Older houses are thin on the ground in the Turkish resorts, but would-be renovators need not despair, as there are some historic gems to be found – if you know where to look.
“Traditional stone and timber houses are expensive to maintain and without any official protection until comparatively recently, many old buildings were demolished or left to fall down,” says Dominic Whiting, editor of the Buying in Turkey guide. “But luckily there are some exceptions where historic buildings survive in large numbers.”
Taking a stroll down the narrow lanes of Antalya’s old town is like walking back in time. Tucked within the historic walls and besieged by a modern city of apartment blocks, buy a house in turkey and get citizenship many of the graceful Ottoman mansions, or konaklar, have been beautifully restored and are now boutique hotels and guesthouses. A few houses still lie in disrepair, though prices are steep.
Even more expensive are the waterside houses, or yal1, on the Bosphorus in Istanbul – but these are highly sought after and prices tags run into seven figures. Old apartments in the trendy inner-city areas of Beyoglu or Galata are more affordable, with prices from £75,000 for a two-bedroom flat in a 19th century block. Most have high-ceilings and many retained charming original features like original ironwork or tiles.
For an affordable renovation project check out the Aegean town of Ayval1k. A Greek town until 1923, when the residents were forced to leave for Greece, the cobbled streets are lined with atmospheric stone town-houses.
“Some have already been restored, though many more lie in varying stages of dereliction. Prices start from £25,000 for a small house in need of complete renovation; while newly completed properties fetch £50,000-£100,000,” says Dominic Whiting.
The inhabitants of Cappadocia in central Turkey traditionally lived in cave houses burrowed from the region’s soft volcanic rock. “The Cappadocian cave dwellings are like something out of a fantasy novel, like Hobbit houses – they make really atmospheric homes, which benefit from fantastic natural insulation too,” says Dominic Whiting. “Renovated cave homes fetch up to £100,000 in the most sought-after villages, like Goreme, though you can still pick-up a wreck for less than £20,000 in an off-the-beaten-track village.”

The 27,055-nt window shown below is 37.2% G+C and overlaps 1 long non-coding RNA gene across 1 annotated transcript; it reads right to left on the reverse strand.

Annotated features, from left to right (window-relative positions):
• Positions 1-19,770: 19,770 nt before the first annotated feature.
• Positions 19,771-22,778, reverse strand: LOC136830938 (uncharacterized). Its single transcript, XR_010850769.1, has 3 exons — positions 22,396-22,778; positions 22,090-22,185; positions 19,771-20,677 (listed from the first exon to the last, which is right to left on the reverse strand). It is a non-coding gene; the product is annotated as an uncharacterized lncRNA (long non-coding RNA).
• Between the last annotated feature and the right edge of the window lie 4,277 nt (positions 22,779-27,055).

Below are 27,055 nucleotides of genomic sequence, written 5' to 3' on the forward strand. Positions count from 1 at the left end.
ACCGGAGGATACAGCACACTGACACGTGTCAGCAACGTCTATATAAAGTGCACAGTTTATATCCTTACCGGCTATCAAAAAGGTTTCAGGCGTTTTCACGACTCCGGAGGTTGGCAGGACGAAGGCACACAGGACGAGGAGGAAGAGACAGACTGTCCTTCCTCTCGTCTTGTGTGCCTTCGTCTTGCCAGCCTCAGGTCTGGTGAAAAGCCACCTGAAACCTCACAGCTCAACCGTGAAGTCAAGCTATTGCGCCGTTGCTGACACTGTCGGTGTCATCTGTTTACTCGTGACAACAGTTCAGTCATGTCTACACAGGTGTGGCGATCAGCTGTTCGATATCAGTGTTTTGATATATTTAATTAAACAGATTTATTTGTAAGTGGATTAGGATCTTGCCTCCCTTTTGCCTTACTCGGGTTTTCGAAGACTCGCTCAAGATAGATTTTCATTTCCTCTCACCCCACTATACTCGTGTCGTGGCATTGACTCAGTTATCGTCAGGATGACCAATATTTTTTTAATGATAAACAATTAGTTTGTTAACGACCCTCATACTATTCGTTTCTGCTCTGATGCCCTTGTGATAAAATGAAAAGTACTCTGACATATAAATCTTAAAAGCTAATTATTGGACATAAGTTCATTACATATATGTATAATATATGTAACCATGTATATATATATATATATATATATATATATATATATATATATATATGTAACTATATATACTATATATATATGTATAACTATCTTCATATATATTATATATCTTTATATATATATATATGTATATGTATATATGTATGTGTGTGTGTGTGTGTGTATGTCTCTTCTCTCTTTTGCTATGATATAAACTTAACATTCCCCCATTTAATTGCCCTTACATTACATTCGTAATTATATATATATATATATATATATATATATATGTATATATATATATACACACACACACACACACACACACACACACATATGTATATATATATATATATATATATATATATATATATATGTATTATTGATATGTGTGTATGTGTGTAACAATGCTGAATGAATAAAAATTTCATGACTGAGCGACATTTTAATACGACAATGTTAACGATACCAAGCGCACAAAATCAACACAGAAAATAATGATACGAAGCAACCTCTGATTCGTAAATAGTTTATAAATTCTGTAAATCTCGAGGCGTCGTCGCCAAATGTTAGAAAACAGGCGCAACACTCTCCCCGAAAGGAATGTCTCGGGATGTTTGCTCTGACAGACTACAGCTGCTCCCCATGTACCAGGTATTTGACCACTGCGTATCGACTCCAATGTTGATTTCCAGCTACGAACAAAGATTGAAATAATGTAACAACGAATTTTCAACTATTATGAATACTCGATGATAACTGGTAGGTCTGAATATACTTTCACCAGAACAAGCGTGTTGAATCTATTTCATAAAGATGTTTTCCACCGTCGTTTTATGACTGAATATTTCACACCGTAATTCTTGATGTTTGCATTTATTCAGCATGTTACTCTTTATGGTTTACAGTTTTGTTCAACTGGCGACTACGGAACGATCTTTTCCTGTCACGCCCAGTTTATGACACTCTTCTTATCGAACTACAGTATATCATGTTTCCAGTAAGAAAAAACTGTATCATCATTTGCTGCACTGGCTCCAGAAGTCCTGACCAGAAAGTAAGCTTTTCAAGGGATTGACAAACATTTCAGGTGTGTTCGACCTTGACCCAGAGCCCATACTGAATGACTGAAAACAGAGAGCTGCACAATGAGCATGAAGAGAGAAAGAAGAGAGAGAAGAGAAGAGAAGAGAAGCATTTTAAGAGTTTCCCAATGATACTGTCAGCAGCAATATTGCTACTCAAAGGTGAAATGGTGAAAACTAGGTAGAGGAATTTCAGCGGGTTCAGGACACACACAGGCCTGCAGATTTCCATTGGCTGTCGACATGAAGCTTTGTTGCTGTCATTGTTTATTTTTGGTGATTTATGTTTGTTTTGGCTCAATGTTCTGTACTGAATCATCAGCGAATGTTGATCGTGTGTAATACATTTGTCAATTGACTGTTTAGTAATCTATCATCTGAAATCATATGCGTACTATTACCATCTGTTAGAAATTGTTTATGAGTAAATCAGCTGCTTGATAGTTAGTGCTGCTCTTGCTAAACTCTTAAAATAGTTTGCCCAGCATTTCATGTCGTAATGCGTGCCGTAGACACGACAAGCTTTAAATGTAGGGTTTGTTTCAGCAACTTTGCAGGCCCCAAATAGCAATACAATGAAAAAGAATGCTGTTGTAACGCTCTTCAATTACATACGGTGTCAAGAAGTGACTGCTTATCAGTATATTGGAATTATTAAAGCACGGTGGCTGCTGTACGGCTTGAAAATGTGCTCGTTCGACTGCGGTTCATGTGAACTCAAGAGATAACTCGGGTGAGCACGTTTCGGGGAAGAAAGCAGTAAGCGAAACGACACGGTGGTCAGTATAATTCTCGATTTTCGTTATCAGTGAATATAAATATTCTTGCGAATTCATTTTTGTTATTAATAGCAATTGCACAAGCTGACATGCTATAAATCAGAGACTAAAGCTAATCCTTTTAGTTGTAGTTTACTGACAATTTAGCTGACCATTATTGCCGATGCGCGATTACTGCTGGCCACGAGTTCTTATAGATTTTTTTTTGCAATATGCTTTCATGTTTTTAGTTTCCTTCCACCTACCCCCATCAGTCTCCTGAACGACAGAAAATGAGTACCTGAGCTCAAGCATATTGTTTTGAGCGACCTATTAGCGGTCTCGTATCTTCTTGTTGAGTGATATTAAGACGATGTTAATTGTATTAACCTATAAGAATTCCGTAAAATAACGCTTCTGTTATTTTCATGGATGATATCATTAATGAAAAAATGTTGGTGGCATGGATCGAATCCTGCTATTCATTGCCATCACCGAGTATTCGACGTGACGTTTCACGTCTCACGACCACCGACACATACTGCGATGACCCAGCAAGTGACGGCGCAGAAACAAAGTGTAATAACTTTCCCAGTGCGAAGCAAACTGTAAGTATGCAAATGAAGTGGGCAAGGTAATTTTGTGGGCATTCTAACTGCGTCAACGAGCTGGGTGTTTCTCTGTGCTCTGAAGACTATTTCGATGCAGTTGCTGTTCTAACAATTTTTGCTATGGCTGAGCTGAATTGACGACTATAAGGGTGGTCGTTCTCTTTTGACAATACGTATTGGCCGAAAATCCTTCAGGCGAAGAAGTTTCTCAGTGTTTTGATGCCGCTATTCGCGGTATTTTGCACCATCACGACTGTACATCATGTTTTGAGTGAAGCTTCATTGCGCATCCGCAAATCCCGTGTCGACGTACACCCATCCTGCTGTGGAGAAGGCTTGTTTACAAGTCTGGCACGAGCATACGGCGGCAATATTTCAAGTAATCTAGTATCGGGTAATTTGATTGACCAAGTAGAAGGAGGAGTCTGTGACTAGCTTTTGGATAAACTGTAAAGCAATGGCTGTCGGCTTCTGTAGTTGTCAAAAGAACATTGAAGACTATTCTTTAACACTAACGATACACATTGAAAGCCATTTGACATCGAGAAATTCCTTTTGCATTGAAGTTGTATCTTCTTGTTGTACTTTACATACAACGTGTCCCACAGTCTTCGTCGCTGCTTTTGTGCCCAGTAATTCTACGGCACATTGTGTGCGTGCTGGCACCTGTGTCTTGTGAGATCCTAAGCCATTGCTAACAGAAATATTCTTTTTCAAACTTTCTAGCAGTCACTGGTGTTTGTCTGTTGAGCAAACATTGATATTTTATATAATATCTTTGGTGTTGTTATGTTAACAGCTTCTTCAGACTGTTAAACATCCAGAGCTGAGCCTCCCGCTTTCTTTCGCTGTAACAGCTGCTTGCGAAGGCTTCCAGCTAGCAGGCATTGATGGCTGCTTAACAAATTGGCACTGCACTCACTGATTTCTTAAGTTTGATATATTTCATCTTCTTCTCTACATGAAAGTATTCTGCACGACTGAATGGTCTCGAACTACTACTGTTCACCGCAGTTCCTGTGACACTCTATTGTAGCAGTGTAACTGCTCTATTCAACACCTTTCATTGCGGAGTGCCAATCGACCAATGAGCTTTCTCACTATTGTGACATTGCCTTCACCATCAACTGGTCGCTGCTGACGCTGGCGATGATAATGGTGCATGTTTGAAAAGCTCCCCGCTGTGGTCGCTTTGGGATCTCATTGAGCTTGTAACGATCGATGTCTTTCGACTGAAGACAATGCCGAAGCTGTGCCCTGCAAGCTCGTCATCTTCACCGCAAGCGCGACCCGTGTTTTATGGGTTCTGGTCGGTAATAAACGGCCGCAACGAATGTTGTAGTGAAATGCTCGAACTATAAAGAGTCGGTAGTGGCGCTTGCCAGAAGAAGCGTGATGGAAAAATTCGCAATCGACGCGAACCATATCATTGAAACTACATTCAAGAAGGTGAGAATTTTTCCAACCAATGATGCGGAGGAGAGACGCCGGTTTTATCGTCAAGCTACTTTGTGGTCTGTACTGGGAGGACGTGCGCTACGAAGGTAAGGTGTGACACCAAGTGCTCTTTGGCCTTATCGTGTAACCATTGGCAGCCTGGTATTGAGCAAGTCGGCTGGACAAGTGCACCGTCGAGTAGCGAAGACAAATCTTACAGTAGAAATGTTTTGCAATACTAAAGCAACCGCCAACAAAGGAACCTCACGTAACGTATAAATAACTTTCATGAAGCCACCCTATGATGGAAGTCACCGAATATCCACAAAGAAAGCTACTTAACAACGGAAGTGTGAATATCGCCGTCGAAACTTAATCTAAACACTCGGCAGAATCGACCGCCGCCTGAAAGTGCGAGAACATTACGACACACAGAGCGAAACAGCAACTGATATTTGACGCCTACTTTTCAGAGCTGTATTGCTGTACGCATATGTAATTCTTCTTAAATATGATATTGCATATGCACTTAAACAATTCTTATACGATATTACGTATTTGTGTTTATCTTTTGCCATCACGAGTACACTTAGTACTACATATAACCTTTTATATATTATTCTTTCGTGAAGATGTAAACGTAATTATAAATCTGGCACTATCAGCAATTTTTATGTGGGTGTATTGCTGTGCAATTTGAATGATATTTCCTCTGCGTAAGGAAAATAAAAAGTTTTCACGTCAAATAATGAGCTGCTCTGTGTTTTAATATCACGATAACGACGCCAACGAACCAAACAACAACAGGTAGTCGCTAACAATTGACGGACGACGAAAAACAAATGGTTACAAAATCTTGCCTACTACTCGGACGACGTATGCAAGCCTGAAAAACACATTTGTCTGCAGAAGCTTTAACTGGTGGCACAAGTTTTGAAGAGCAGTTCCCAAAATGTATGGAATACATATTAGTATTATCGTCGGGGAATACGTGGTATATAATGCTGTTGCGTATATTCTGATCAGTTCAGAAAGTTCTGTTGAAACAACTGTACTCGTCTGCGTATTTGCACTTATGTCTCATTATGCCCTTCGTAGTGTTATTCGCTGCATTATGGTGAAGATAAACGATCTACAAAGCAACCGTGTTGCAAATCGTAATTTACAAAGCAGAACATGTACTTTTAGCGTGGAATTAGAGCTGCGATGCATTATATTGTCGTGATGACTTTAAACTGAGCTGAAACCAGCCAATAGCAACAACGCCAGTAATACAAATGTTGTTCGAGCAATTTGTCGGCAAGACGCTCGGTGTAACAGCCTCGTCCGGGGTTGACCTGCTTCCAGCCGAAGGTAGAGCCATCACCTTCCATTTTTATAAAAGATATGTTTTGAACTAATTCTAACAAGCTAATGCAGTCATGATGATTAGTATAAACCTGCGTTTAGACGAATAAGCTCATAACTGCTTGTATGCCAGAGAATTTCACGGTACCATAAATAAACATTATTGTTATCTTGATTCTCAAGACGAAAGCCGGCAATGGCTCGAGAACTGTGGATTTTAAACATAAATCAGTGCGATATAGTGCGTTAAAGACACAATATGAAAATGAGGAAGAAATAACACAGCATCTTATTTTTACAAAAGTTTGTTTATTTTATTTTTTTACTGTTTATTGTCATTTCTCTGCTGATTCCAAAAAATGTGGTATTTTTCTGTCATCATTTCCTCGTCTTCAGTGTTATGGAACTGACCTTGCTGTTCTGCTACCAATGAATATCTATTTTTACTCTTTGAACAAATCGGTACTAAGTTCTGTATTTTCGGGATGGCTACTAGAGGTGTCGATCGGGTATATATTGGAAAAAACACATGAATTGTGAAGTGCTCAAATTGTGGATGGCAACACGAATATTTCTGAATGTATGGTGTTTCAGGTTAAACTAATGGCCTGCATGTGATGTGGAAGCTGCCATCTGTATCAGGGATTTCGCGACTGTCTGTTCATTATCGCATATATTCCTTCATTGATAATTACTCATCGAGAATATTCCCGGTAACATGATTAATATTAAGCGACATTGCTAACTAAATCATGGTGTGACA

Before proceeding with the purchase of an old property in Turkey have a builder or structural engineer check the building and quote for any renovation work. Despite low labour and material costs, even renovating in Turkey can get expensive. Houses over a certain age with almost certainly need complete re-wiring and re-plumbing and major structural work is also not unusual. It is essential to get a solicitor to check the title and whether the house is in a conservation area, or sit alan1. In these areas of archaeological, environmental or historic importance there are strict controls on any kind of building or renovation work. Your plans may have to be passed by the Çevre Koruma Kurumu, the government department that manages officially protected areas, as well as the local planning committee.